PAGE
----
DOD mobile strategy is all about embracing the risk

As the Defense Department wrestles to get its hands around how best to incorporate mobile devices in doing business, industry and would-be defense users stand at the ready.

As the Defense Department wrestles to get its hands around how best to incorporate mobile devices in doing business, industry and would-be defense users stand at the ready.

In mid-June, DOD took the first steps towards laying the ground work in developing its official stance on the use of personal devices, such as tablets and smart phones, when it released the opening prelude for policy that is to come. “Although mobile devices are the new and popular item in today’s commercial market, this strategy is not simply about embracing the newest technology – it is about keeping the DOD workforce relevant in an era when information and cyberspace play a critical role in mission success,” DOD CIO Teri Takai said in the Defense Department’s official mobile device strategy unveiled June 15.

According to the strategy paper, DOD is focusing its attention on wireless infrastructure, the mobile devices themselves and mobile applications. Among the biggest challenges DOD faces in implementing this new strategy is ensuring that there are appropriate certification and validation strategies in place that will facilitate the use of these devices on defense networks. Secure mobility providers, such as Aruba Networks, are stepping up offerings that they say will facilitate the mobile connectivity users crave without sacrificing security. Aruba’s ClearPass policy manager, for example, centralizes access policies across an entire network, which allows devices to link up based on individual access privileges.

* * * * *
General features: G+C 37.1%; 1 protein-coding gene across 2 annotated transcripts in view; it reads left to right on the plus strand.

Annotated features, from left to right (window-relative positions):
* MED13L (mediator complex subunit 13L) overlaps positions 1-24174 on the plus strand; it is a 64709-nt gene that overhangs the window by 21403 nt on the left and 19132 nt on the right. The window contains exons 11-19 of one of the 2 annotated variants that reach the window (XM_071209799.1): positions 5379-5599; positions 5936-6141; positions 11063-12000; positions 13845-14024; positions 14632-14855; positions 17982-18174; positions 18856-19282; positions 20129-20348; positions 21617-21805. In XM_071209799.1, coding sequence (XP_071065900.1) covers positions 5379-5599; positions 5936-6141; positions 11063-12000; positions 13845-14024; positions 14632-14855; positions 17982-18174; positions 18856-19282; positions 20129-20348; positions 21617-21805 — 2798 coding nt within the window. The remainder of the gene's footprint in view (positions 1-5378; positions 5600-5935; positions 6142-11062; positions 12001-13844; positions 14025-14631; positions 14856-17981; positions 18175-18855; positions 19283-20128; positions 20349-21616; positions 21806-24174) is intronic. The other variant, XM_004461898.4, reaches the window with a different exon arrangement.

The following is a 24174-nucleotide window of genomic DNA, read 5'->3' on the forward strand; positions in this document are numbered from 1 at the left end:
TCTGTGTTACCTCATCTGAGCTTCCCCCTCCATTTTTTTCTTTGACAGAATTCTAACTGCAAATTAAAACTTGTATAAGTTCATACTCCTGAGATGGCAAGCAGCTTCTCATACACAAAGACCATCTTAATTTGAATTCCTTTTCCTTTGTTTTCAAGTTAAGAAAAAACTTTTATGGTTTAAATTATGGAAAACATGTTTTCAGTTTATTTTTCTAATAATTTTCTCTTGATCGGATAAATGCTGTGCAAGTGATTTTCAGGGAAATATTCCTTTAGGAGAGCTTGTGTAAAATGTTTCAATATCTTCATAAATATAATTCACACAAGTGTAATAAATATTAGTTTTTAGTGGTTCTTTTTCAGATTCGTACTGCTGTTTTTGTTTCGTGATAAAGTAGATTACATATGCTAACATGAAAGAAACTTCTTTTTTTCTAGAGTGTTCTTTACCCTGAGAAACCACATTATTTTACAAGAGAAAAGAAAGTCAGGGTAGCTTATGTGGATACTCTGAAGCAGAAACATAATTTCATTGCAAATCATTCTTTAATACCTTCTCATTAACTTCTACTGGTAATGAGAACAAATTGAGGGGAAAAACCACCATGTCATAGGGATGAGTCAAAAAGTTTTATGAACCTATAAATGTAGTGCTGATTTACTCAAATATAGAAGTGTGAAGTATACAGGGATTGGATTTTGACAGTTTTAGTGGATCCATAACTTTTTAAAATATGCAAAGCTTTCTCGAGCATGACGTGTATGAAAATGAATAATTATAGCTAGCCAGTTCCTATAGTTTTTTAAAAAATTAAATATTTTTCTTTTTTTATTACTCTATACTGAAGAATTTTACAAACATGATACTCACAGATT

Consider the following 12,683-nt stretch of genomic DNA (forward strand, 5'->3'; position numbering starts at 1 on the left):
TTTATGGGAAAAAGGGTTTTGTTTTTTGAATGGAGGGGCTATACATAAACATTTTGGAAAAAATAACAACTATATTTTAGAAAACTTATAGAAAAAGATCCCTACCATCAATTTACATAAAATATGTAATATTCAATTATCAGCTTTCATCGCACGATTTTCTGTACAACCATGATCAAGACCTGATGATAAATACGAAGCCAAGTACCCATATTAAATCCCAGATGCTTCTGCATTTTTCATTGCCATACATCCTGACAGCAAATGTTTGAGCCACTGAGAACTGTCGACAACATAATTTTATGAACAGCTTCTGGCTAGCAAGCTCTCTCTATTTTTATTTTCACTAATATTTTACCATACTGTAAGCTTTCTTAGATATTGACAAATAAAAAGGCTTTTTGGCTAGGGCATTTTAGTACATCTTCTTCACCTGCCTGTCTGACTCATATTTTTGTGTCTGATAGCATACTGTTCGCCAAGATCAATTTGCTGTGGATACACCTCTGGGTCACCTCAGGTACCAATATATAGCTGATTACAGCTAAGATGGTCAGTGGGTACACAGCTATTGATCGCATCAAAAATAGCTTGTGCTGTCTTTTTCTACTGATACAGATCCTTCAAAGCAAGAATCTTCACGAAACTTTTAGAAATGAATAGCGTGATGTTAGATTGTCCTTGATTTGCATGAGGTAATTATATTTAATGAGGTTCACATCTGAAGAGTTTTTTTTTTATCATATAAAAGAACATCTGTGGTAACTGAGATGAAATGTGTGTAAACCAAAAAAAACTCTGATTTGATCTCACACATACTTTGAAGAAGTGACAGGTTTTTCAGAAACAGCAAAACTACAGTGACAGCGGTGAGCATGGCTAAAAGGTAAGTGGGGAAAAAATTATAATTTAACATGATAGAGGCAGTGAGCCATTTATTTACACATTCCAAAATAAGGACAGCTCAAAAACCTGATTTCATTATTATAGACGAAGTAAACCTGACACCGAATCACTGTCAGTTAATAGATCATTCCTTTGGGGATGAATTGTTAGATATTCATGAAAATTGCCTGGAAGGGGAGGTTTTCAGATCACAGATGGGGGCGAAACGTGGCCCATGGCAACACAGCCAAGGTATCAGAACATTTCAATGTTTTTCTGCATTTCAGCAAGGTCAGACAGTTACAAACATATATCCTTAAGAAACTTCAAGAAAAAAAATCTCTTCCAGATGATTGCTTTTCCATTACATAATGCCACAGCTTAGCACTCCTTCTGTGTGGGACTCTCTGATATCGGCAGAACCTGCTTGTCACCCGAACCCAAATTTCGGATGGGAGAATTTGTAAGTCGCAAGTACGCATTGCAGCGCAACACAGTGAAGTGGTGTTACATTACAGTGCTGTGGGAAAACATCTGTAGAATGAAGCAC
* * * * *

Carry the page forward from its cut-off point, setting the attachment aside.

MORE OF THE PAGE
The rapid explosion of the ever-evolving device market, however, highlights the need for DOD to take on a decisive level of risk, some defense officials say. “We’ve been talking about accepting risk and mitigating risk for years, but we always fall back to the black and white,” John Wilcox, director of communications and CIO, U.S. Special Operations Command, said June 25 at an AFCEA DC event in Arlington, Va. “We’ve got to embrace risk acceptance and risk mitigation and get on with it,” he added.

Brig. Gen. Gregory Touhill, director of command, control, communications and computer systems, U.S. Transportation Command concurs: “There are some folks out there who are, admittedly, still very risk-averse to some of the new technology. I believe we have to moderate risk,” he said. “It boils down to: Is it feasible, acceptable, suitable and affordable? That’s what we have to think about in inserting technologies.”

The groundswell urging advancement in mobile device policy use in the defense world comes as the federal government unveiled in late May its own set of priorities in pushing government into the digital age.

“[W]e must enable citizens and an increasingly mobile federal workforce to securely access high-quality digital government information, data and services – ‘anywhere, anytime, on any device,’” said the strategy paper, “Digital Government: Building a 21st Century Platform to Better Serve the American People."

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